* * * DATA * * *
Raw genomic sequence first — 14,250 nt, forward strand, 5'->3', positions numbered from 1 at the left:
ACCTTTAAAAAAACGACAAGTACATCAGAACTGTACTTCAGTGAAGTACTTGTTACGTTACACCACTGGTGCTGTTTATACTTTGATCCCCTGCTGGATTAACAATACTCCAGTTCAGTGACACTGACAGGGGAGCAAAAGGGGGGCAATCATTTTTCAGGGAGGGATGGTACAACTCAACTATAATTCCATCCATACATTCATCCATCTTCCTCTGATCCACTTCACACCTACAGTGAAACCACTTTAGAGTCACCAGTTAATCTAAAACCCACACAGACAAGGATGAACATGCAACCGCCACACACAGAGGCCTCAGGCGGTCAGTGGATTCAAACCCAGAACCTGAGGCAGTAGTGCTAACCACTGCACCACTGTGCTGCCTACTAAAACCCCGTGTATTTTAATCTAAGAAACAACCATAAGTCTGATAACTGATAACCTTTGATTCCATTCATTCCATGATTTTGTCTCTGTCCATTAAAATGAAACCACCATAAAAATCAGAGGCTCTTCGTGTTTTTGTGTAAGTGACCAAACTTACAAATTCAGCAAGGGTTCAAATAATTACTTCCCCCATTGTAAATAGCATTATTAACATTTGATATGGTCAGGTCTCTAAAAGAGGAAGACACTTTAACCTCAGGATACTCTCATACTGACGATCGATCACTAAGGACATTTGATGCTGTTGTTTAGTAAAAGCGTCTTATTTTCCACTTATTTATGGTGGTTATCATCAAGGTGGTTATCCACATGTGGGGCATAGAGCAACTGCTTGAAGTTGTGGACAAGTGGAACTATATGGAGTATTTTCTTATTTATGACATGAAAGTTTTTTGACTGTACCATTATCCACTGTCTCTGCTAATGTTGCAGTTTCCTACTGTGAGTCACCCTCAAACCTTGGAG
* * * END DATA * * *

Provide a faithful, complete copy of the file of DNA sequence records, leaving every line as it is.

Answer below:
Raw genomic sequence first — 14,250 nt, forward strand, 5'->3', positions numbered from 1 at the left:
ACCTTTAAAAAAACGACAAGTACATCAGAACTGTACTTCAGTGAAGTACTTGTTACGTTACACCACTGGTGCTGTTTATACTTTGATCCCCTGCTGGATTAACAATACTCCAGTTCAGTGACACTGACAGGGGAGCAAAAGGGGGGCAATCATTTTTCAGGGAGGGATGGTACAACTCAACTATAATTCCATCCATACATTCATCCATCTTCCTCTGATCCACTTCACACCTACAGTGAAACCACTTTAGAGTCACCAGTTAATCTAAAACCCACACAGACAAGGATGAACATGCAACCGCCACACACAGAGGCCTCAGGCGGTCAGTGGATTCAAACCCAGAACCTGAGGCAGTAGTGCTAACCACTGCACCACTGTGCTGCCTACTAAAACCCCGTGTATTTTAATCTAAGAAACAACCATAAGTCTGATAACTGATAACCTTTGATTCCATTCATTCCATGATTTTGTCTCTGTCCATTAAAATGAAACCACCATAAAAATCAGAGGCTCTTCGTGTTTTTGTGTAAGTGACCAAACTTACAAATTCAGCAAGGGTTCAAATAATTACTTCCCCCATTGTAAATAGCATTATTAACATTTGATATGGTCAGGTCTCTAAAAGAGGAAGACACTTTAACCTCAGGATACTCTCATACTGACGATCGATCACTAAGGACATTTGATGCTGTTGTTTAGTAAAAGCGTCTTATTTTCCACTTATTTATGGTGGTTATCATCAAGGTGGTTATCCACATGTGGGGCATAGAGCAACTGCTTGAAGTTGTGGACAAGTGGAACTATATGGAGTATTTTCTTATTTATGACATGAAAGTTTTTTGACTGTACCATTATCCACTGTCTCTGCTAATGTTGCAGTTTCCTACTGTGAGTCACCCTCAAACCTTGGAG